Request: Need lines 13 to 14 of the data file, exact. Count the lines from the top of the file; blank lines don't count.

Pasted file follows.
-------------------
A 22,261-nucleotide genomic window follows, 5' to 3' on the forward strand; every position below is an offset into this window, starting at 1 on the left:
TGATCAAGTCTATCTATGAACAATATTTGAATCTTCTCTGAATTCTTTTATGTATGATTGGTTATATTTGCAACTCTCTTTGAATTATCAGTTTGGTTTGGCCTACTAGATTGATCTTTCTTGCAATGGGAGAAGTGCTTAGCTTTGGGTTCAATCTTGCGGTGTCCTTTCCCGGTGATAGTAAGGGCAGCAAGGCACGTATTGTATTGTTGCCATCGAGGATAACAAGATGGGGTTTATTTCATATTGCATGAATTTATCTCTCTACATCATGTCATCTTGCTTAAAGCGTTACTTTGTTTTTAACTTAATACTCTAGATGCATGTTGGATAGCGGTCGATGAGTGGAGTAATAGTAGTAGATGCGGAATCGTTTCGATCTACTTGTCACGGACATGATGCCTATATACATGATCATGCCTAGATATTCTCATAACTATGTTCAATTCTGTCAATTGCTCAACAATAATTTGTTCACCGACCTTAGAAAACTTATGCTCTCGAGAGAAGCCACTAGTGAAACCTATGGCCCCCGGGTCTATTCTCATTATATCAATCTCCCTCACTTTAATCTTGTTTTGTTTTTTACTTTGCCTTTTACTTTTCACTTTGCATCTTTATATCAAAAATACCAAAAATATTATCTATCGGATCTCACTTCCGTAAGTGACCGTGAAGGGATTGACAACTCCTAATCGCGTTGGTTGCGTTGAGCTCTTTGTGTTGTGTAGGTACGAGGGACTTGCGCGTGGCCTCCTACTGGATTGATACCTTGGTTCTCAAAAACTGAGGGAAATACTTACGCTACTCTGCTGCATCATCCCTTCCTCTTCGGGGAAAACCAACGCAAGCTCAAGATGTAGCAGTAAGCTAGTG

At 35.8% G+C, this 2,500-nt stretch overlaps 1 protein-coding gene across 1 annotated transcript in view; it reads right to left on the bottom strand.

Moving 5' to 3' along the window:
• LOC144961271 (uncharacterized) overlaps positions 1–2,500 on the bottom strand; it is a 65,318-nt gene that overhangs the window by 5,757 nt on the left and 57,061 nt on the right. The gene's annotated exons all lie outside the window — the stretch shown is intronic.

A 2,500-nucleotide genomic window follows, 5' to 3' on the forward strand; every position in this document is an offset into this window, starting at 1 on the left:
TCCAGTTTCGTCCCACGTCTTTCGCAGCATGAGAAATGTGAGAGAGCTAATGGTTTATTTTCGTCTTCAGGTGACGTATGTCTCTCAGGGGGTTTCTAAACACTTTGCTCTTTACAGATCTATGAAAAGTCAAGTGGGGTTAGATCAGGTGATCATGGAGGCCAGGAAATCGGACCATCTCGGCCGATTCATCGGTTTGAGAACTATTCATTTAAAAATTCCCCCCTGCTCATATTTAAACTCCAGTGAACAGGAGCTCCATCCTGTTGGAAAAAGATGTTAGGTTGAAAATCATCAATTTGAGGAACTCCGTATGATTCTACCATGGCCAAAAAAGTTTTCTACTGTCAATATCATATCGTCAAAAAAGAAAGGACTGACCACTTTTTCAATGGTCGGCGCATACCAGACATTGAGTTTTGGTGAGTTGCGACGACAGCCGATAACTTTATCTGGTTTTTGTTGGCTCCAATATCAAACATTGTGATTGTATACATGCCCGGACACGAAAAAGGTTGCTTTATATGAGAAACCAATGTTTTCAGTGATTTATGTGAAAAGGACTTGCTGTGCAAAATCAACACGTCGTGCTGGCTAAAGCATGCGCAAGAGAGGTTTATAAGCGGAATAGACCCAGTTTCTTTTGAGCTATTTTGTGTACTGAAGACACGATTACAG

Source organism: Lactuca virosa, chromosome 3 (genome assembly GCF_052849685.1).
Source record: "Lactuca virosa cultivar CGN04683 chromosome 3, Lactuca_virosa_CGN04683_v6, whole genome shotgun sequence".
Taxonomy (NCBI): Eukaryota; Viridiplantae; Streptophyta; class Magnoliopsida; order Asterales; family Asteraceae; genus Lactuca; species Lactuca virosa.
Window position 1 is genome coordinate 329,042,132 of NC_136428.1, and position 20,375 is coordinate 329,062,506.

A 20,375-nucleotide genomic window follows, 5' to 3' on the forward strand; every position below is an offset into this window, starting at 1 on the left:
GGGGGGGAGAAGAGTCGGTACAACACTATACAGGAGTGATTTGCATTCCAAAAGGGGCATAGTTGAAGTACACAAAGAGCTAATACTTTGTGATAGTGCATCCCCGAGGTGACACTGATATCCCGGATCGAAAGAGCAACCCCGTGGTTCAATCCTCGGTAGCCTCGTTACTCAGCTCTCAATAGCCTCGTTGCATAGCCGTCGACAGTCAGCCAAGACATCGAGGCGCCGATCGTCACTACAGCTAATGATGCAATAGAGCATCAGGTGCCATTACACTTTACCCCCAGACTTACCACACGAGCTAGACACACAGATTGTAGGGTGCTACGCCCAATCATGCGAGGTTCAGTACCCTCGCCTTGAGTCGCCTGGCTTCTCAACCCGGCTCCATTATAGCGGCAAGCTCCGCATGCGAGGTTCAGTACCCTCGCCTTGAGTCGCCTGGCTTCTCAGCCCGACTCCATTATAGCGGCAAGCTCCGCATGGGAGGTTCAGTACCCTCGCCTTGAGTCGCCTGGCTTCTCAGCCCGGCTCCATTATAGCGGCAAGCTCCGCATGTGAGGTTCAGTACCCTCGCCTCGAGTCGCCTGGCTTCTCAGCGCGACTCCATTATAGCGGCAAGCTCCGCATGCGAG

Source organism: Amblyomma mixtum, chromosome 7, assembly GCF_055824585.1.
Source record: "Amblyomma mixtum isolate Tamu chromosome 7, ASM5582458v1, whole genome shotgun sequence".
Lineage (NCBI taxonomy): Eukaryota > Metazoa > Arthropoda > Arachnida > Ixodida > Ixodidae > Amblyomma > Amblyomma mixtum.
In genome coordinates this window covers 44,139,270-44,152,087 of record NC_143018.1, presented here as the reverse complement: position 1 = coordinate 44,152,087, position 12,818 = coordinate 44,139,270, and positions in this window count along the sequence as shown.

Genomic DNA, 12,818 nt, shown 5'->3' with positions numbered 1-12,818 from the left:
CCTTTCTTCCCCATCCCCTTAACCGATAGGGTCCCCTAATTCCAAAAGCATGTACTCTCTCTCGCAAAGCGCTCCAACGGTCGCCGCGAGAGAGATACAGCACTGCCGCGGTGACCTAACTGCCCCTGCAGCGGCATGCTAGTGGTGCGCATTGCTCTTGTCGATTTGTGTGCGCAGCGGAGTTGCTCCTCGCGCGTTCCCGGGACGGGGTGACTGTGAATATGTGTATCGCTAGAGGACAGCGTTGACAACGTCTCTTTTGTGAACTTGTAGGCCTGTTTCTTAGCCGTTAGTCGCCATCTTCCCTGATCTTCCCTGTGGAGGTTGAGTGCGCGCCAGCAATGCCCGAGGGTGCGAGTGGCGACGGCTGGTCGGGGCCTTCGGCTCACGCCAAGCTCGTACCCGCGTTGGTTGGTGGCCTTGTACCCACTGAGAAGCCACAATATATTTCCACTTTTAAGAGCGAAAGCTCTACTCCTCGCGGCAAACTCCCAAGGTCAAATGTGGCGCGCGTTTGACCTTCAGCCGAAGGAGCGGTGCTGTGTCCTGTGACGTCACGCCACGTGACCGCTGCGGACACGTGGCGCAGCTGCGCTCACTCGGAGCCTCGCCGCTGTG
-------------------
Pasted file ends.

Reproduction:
GGGGGGGAGAAGAGTCGGTACAACACTATACAGGAGTGATTTGCATTCCAAAAGGGGCATAGTTGAAGTACACAAAGAGCTAATACTTTGTGATAGTGCATCCCCGAGGTGACACTGATATCCCGGATCGAAAGAGCAACCCCGTGGTTCAATCCTCGGTAGCCTCGTTACTCAGCTCTCAATAGCCTCGTTGCATAGCCGTCGACAGTCAGCCAAGACATCGAGGCGCCGATCGTCACTACAGCTAATGATGCAATAGAGCATCAGGTGCCATTACACTTTACCCCCAGACTTACCACACGAGCTAGACACACAGATTGTAGGGTGCTACGCCCAATCATGCGAGGTTCAGTACCCTCGCCTTGAGTCGCCTGGCTTCTCAACCCGGCTCCATTATAGCGGCAAGCTCCGCATGCGAGGTTCAGTACCCTCGCCTTGAGTCGCCTGGCTTCTCAGCCCGACTCCATTATAGCGGCAAGCTCCGCATGGGAGGTTCAGTACCCTCGCCTTGAGTCGCCTGGCTTCTCAGCCCGGCTCCATTATAGCGGCAAGCTCCGCATGTGAGGTTCAGTACCCTCGCCTCGAGTCGCCTGGCTTCTCAGCGCGACTCCATTATAGCGGCAAGCTCCGCATGCGAG

Source organism: Amblyomma mixtum, chromosome 7, assembly GCF_055824585.1.